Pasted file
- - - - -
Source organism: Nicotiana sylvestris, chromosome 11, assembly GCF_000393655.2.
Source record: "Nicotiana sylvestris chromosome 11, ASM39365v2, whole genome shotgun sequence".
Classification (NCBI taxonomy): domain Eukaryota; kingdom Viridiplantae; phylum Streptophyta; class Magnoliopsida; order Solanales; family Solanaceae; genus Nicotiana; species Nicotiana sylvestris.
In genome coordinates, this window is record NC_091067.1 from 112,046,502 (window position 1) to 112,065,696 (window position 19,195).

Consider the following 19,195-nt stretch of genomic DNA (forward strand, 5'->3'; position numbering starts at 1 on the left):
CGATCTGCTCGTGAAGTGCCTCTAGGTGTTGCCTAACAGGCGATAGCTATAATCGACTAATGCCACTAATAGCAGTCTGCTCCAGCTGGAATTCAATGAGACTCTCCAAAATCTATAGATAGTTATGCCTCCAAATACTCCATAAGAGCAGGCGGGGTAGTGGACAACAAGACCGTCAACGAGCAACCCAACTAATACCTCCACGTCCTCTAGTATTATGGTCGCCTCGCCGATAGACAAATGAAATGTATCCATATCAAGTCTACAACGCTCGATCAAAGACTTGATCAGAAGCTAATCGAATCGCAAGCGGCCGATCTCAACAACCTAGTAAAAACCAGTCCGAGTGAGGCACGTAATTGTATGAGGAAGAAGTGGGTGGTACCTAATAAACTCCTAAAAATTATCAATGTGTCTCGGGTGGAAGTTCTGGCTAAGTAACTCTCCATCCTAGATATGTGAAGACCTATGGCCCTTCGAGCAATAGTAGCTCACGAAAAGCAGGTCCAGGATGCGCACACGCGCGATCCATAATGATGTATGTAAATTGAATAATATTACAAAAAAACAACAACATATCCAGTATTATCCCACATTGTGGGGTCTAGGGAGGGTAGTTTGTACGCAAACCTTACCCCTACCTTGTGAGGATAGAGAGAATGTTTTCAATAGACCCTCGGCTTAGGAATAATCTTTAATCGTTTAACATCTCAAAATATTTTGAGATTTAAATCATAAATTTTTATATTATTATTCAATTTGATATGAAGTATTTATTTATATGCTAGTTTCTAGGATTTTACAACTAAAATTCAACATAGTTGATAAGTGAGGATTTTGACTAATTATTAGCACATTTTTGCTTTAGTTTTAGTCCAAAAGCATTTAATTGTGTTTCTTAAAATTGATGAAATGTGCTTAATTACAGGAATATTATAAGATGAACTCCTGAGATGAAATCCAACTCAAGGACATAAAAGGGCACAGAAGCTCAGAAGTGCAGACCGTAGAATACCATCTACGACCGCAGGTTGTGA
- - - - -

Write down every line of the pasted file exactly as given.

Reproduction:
Source organism: Nicotiana sylvestris, chromosome 11, assembly GCF_000393655.2.
Source record: "Nicotiana sylvestris chromosome 11, ASM39365v2, whole genome shotgun sequence".
Classification (NCBI taxonomy): domain Eukaryota; kingdom Viridiplantae; phylum Streptophyta; class Magnoliopsida; order Solanales; family Solanaceae; genus Nicotiana; species Nicotiana sylvestris.
In genome coordinates, this window is record NC_091067.1 from 112,046,502 (window position 1) to 112,065,696 (window position 19,195).

Consider the following 19,195-nt stretch of genomic DNA (forward strand, 5'->3'; position numbering starts at 1 on the left):
CGATCTGCTCGTGAAGTGCCTCTAGGTGTTGCCTAACAGGCGATAGCTATAATCGACTAATGCCACTAATAGCAGTCTGCTCCAGCTGGAATTCAATGAGACTCTCCAAAATCTATAGATAGTTATGCCTCCAAATACTCCATAAGAGCAGGCGGGGTAGTGGACAACAAGACCGTCAACGAGCAACCCAACTAATACCTCCACGTCCTCTAGTATTATGGTCGCCTCGCCGATAGACAAATGAAATGTATCCATATCAAGTCTACAACGCTCGATCAAAGACTTGATCAGAAGCTAATCGAATCGCAAGCGGCCGATCTCAACAACCTAGTAAAAACCAGTCCGAGTGAGGCACGTAATTGTATGAGGAAGAAGTGGGTGGTACCTAATAAACTCCTAAAAATTATCAATGTGTCTCGGGTGGAAGTTCTGGCTAAGTAACTCTCCATCCTAGATATGTGAAGACCTATGGCCCTTCGAGCAATAGTAGCTCACGAAAAGCAGGTCCAGGATGCGCACACGCGCGATCCATAATGATGTATGTAAATTGAATAATATTACAAAAAAACAACAACATATCCAGTATTATCCCACATTGTGGGGTCTAGGGAGGGTAGTTTGTACGCAAACCTTACCCCTACCTTGTGAGGATAGAGAGAATGTTTTCAATAGACCCTCGGCTTAGGAATAATCTTTAATCGTTTAACATCTCAAAATATTTTGAGATTTAAATCATAAATTTTTATATTATTATTCAATTTGATATGAAGTATTTATTTATATGCTAGTTTCTAGGATTTTACAACTAAAATTCAACATAGTTGATAAGTGAGGATTTTGACTAATTATTAGCACATTTTTGCTTTAGTTTTAGTCCAAAAGCATTTAATTGTGTTTCTTAAAATTGATGAAATGTGCTTAATTACAGGAATATTATAAGATGAACTCCTGAGATGAAATCCAACTCAAGGACATAAAAGGGCACAGAAGCTCAGAAGTGCAGACCGTAGAATACCATCTACGACCGCAGGTTGTGA